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Exceptionally prolonged tooth formation in elasmosaurid plesiosaurians
Uppsala University, Music and Museums, Museum of Evolution.
Uppsala University, Disciplinary Domain of Science and Technology, Biology, Department of Organismal Biology.
Lund Univ, Dept Geol, Lund, Sweden..
Univ Pavol Jozef Safarik, Fac Sci, Ctr Interdisciplinary Biosci, Jesenna 5, Sk Kosice, Slovakia..
2017 (English)In: PLoS ONE, ISSN 1932-6203, E-ISSN 1932-6203, Vol. 12, no 2, article id e0172759Article in journal (Refereed) Published
Abstract [en]

Elasmosaurid plesiosaurians were globally prolific marine reptiles that dominated the Mesozoic seas for over 70 million years. Their iconic body-plan incorporated an exceedingly long neck and small skull equipped with prominent intermeshing 'fangs'. How this bizarre dental apparatus was employed in feeding is uncertain, but fossilized gut contents indicate a diverse diet of small pelagic vertebrates, cephalopods and epifaunal benthos. Here we report the first plesiosaurian tooth formation rates as a mechanism for servicing the functional dentition. Multiple dentine thin sections were taken through isolated elasmosaurid teeth from the Upper Cretaceous of Sweden. These specimens revealed an average of 950 daily incremental lines of von Ebner, and infer a remarkably protracted tooth formation cycle of about 2-3 years-other polyphyodont amniotes normally take similar to 1-2 years to form their teeth. Such delayed odontogenesis might reflect differences in crown length and function within an originally uneven tooth array. Indeed, slower replacement periodicity has been found to distinguish larger caniniform teeth in macrophagous pliosaurid plesiosaurians. However, the archetypal sauropterygian dental replacement system likely also imposed constraints via segregation of the developing tooth germs within discrete bony crypts; these partly resorbed to allow maturation of the replacement teeth within the primary alveoli after displacement of the functional crowns. Prolonged dental formation has otherwise been linked to tooth robustness and adaption for vigorous food processing. Conversely, elasmosaurids possessed narrow crowns with an elongate profile that denotes structural fragility. Their apparent predilection for easily subdued prey could thus have minimized this potential for damage, and was perhaps coupled with selective feeding strategies that ecologically optimized elasmosaurids towards more delicate middle trophic level aquatic predation.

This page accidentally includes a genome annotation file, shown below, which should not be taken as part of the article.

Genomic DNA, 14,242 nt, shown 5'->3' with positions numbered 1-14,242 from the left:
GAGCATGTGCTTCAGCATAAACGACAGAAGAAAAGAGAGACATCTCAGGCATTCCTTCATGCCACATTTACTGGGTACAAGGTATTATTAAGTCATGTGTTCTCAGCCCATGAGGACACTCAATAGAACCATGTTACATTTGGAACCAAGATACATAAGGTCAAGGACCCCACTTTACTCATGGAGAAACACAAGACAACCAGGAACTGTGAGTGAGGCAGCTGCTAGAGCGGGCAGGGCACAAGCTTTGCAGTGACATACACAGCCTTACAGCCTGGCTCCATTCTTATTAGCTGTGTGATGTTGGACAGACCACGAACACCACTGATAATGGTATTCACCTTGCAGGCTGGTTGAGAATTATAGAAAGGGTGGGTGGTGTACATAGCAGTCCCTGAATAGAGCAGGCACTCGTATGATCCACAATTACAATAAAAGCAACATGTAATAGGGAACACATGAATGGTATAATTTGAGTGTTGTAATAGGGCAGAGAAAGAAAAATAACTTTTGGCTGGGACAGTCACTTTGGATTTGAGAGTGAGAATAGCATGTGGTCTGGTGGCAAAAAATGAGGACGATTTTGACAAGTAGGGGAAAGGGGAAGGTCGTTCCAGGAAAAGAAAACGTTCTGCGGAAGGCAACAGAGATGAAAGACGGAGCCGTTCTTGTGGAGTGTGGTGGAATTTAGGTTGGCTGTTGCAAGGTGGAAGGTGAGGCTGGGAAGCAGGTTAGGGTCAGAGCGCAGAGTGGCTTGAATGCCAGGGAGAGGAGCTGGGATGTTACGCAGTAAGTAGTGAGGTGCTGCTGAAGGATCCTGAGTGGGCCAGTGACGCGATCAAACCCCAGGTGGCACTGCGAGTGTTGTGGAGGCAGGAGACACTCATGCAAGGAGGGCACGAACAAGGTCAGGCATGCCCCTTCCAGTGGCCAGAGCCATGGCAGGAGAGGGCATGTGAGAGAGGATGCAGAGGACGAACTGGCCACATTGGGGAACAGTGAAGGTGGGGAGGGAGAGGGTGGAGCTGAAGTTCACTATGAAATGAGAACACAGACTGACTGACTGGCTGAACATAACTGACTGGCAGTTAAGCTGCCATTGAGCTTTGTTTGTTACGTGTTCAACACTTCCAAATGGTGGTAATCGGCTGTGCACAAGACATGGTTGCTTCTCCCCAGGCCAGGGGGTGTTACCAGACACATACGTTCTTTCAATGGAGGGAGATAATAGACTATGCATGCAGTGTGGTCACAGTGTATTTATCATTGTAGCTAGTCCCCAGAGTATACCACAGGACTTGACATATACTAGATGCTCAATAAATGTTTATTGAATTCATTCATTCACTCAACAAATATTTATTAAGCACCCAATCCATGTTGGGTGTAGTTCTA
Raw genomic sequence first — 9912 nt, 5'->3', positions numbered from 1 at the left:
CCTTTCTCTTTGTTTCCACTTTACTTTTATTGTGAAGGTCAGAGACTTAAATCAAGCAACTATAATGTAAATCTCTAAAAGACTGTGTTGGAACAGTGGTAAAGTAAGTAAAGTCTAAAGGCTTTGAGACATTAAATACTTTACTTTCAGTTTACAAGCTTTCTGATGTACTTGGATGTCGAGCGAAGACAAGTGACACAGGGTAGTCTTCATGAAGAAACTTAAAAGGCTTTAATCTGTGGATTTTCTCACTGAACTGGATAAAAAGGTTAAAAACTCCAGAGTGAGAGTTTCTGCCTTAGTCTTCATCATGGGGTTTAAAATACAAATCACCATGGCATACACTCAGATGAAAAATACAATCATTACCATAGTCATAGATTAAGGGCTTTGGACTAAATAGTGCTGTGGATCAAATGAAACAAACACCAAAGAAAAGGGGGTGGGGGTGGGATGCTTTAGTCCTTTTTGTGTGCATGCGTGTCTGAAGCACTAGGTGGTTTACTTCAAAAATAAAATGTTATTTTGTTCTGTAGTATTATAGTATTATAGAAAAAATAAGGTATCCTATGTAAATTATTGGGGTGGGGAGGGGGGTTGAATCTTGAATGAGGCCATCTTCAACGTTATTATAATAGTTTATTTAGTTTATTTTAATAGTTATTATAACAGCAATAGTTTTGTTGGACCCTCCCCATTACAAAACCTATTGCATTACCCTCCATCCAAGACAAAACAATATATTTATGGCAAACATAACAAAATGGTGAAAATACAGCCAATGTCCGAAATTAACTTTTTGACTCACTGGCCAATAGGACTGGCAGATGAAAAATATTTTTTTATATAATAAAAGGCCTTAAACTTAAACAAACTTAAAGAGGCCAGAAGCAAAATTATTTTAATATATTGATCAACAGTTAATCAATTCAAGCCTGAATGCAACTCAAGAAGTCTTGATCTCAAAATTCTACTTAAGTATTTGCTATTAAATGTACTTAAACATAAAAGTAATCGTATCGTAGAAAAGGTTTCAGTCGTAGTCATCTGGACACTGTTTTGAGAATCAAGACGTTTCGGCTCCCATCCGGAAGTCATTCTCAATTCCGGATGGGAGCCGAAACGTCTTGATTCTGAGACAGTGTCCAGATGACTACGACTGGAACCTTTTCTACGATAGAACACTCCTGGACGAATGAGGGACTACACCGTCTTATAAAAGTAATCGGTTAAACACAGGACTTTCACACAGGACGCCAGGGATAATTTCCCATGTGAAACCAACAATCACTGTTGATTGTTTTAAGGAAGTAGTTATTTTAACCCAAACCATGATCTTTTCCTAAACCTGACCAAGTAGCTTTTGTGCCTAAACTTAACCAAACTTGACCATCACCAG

Place, publisher, year, edition, pages
2017. Vol. 12, no 2, article id e0172759
National Category
Biological Sciences
Identifiers
URN: urn:nbn:se:uu:diva-318948DOI: 10.1371/journal.pone.0172759ISI: 000395934400039PubMedID: 28241059OAI: oai:DiVA.org:uu-318948DiVA, id: diva2:1085830
Funder
Australian Research Council, LP100100339Swedish Research Council, 2011-3637, 2011-3587Available from: 2017-03-30 Created: 2017-03-30 Last updated: 2017-11-29Bibliographically approved

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